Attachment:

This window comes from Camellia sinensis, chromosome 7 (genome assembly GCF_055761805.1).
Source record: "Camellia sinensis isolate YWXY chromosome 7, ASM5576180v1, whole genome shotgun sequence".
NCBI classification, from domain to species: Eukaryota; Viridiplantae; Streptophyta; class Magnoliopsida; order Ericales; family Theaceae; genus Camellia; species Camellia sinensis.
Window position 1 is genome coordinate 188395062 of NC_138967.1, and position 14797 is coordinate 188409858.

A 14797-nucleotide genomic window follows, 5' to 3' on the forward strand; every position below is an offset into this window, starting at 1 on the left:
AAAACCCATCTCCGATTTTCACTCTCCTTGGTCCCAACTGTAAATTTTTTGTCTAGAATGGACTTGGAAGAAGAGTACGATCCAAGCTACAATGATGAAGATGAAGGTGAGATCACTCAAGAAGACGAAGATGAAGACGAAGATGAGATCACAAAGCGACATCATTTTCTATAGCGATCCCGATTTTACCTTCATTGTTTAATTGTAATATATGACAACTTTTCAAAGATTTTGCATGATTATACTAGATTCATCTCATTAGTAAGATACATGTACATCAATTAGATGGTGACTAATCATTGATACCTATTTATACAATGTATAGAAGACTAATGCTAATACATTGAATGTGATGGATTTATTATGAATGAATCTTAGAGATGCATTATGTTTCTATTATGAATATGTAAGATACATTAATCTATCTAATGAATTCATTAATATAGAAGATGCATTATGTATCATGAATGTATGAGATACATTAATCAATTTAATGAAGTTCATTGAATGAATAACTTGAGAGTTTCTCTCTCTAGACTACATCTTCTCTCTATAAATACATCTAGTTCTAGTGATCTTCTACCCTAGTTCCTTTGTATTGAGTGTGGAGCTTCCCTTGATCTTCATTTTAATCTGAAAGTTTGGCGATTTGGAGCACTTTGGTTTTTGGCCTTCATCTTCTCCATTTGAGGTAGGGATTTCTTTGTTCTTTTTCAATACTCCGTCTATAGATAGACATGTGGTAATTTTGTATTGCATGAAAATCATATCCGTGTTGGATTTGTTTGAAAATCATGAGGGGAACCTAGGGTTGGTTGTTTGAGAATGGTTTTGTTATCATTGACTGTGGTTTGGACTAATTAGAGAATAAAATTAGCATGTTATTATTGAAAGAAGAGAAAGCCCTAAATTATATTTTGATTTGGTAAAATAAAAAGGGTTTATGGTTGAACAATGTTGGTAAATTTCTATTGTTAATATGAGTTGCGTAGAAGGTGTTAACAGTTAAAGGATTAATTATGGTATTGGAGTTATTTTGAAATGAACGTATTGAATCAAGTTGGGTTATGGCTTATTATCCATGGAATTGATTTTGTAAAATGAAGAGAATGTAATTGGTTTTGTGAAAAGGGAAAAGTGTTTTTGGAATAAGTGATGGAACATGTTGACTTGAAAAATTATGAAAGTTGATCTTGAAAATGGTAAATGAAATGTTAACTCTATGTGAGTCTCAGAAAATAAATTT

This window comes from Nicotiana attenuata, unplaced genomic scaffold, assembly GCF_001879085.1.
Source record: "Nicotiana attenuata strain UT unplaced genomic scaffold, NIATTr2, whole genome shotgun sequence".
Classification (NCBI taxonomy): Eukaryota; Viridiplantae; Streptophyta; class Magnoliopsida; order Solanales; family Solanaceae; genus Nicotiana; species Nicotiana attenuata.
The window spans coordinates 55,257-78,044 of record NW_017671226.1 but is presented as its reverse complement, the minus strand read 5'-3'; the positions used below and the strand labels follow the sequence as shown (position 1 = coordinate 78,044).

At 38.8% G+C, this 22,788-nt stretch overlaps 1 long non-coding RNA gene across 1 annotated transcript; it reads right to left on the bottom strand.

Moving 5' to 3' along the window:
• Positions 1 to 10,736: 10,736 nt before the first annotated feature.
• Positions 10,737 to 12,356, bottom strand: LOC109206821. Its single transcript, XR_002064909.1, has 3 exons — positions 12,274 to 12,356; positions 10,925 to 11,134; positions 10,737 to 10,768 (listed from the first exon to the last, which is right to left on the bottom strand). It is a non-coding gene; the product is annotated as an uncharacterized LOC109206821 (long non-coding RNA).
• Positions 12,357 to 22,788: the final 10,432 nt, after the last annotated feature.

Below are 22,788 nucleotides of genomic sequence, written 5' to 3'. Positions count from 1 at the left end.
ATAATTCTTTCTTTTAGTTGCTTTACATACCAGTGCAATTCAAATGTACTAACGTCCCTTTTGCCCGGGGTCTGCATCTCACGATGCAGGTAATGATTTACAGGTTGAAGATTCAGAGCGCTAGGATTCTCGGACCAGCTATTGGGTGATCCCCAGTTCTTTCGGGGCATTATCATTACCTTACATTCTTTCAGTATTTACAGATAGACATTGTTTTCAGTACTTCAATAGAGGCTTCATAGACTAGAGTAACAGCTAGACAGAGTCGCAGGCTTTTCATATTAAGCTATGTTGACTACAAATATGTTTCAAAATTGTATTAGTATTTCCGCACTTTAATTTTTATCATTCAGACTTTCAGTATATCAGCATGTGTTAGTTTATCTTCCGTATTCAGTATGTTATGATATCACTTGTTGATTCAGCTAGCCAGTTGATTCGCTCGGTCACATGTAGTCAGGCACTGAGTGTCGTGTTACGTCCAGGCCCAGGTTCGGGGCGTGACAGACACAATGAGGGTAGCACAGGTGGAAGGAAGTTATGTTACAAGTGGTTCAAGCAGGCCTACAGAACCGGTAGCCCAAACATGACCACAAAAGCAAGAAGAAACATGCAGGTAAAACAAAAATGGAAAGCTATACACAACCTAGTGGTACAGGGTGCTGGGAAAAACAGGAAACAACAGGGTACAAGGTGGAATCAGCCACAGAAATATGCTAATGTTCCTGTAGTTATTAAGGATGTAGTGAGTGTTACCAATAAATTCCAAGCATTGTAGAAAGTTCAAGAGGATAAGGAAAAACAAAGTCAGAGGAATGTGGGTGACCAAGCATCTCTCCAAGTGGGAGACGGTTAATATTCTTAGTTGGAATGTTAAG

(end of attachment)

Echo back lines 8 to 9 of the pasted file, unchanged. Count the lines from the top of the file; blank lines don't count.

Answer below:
Source record: "Nicotiana attenuata strain UT unplaced genomic scaffold, NIATTr2, whole genome shotgun sequence".
Classification (NCBI taxonomy): Eukaryota; Viridiplantae; Streptophyta; class Magnoliopsida; order Solanales; family Solanaceae; genus Nicotiana; species Nicotiana attenuata.